Even after the denouement, Nader stayed involved. In 2006, he wrote a letter to then Securities and Exchange Commission Chairman Christopher Cox. “As you continue to investigate the Fannie Mae accounting debacle,” Nader wrote, “we are writing to urge you to seek civil sanctions, including disgorgement, from senior executives who profited directly from the misconduct at Fannie Mae, and that you urge the Department of Justice to give careful consideration to criminal prosecution of these individuals.”
Perhaps the most surprising thing is that despite his prescient warnings and his dislike of the GSE business model, somewhere along the way Nader bought stock in Fannie and Freddie.
As it turned out, the mid-2000s victory over the GSEs was small in comparison to what came later. When Fannie and Freddie were put into conservatorship in September 2008, the Treasury took 79.9 percent of their common stock and $1 billion in preferred stock. Which meant the Treasury had to be paid in full before any other shareholders realized anything. The Treasury also charged the GSEs a 10 percent interest rate on funds advanced to cover their capital shortfalls, double the rate the big banks had to pay on the money they took. Then, in 2012, Treasury replaced the 10 percent dividend with a “net worth sweep,” which in essence meant that Treasury would take every dollar of profit the GSEs made. In other words, it was now impossible for Fannie and Freddie ever to pay back the government.
In Nader’s Wall Street Journal op-ed, he wrote that even after the conservatorship, “some faithful shareholders, including me, held on, believing that they might have a chance to recover something–as did their counterparts in Citigroup, AIG and the rest of the rescued.” He also writes that the “mistreatment of the Fannie Mae and Freddie Mac shareholders, including me, is uniquely reprehensible.” He wants shareholders (and taxpayers) to recoup some of the benefits of profitable GSEs.
Nader is right. At one point, you could have argued that the disparate treatment of the GSEs and the big banks was warranted because the GSEs required a lot more money. At the peak of the crisis they required $188 billion in total from the government, versus the $10 billion to $25 billion that the big banks each took as part of the 2008 Troubled Asset Relief Program.
Then again, there are lots of other ways in which the government financially supported the banks. At one point there was also an argument that the GSEs, unlike the banks, would always be a black hole, draining money from taxpayers. But that hasn’t turned out to be true either: The GSEs will soon have sent more to the Treasury than they took.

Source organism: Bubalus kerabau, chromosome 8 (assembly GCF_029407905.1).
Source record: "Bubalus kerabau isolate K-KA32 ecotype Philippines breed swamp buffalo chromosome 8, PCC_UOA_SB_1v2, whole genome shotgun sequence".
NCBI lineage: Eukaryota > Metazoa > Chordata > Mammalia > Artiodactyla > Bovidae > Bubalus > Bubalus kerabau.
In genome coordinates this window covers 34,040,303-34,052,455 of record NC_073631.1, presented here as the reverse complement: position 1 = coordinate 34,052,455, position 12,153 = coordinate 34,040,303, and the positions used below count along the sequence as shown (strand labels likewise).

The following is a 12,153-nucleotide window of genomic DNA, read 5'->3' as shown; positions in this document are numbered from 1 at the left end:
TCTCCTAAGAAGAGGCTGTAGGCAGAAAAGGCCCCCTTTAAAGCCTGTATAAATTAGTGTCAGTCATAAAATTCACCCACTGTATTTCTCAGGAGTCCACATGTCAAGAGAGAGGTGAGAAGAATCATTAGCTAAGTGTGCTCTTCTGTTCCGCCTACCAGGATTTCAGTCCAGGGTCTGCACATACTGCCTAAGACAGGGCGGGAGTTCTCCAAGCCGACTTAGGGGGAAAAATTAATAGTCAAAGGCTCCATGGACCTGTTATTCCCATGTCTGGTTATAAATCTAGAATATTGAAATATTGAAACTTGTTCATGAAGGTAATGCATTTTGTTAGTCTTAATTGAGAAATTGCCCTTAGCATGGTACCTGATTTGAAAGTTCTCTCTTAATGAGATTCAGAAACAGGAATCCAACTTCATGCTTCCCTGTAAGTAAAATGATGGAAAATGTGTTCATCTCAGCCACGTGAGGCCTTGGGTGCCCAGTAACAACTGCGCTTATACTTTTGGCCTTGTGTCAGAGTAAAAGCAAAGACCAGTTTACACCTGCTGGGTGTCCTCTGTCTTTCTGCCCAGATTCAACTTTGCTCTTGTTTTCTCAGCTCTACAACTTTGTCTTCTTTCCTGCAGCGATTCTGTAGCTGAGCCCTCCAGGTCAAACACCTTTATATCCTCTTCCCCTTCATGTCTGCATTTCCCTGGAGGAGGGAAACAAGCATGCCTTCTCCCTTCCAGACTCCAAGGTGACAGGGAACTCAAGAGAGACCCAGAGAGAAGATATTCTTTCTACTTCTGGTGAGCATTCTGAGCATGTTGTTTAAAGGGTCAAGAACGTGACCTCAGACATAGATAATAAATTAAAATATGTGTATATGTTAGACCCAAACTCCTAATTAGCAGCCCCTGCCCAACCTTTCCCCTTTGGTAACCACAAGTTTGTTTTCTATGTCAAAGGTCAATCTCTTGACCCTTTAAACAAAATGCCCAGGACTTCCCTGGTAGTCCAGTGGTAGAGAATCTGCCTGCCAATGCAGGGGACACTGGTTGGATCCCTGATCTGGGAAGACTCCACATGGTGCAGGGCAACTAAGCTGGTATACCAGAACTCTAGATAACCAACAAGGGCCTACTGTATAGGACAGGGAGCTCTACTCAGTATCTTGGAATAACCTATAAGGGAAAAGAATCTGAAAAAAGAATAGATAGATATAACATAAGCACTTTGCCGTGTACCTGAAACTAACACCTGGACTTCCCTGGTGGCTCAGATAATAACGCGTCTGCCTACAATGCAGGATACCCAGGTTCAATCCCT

In addition to Nader’s past opposition to the GSEs, there’s another irony here. Restore Fannie Mae describes itself as a “group of concerned taxpayers, students, families, shareholders and citizens who are dedicated to establishing fairness in America’s housing market.” But it is also aligned with the interest of powerful financial firms–not Nader’s usual pals!–including hedge fund Perry Capital and mutual fund Fairholme Capital.
Both Perry and Fairholme have sued the government, arguing that the 2012 restructuring of the conservatorship was illegal. Theodore Olson, the former U.S. solicitor general turned Gibson & Dunn lawyer who is representing Perry Capital, spoke at Nader’s Feb. 5 roundtable, discussing the impact of conservatorship on the GSEs.
Maybe it’s fitting that the topic of housing makes for interesting bedfellows. This past weekend, New York Times columnist and long-time GSE critic Gretchen Morgenson also wrote a piece sympathetic to the shareholder point of view.
Apart from getting his money back, it isn’t clear what Nader’s goal is. What he doesn’t want is to see the housing market handed to the banks, which would be the result of most of the GSE reform bills now circulating around Congress. Restore Fannie Mae makes a point of saying that “responsible lending standards” should be enshrined in the GSEs’ charters. But if Nader wants a fundamental change in their structure from the pre-2008 days, I can’t find a clear overview of what that is.
Messages seeking comment sent to Nader’s organization and Restore Fannie Mae through their websites received no response from Nader. Nader was not contacted directly.
Is it just a story of pure hypocrisy, the way we can all change our minds when our own money is at stake? Or did the 2008 fiscal crisis, along with the right’s highly politicized efforts to blame it on the GSEs, make Nader realize that the alternative of the big banks might be worse?
Has Nader come to believe, in a twist on Winston Churchill’s famous saying about democracy, that the GSEs might be the worst possible way to finance housing–except for all the others?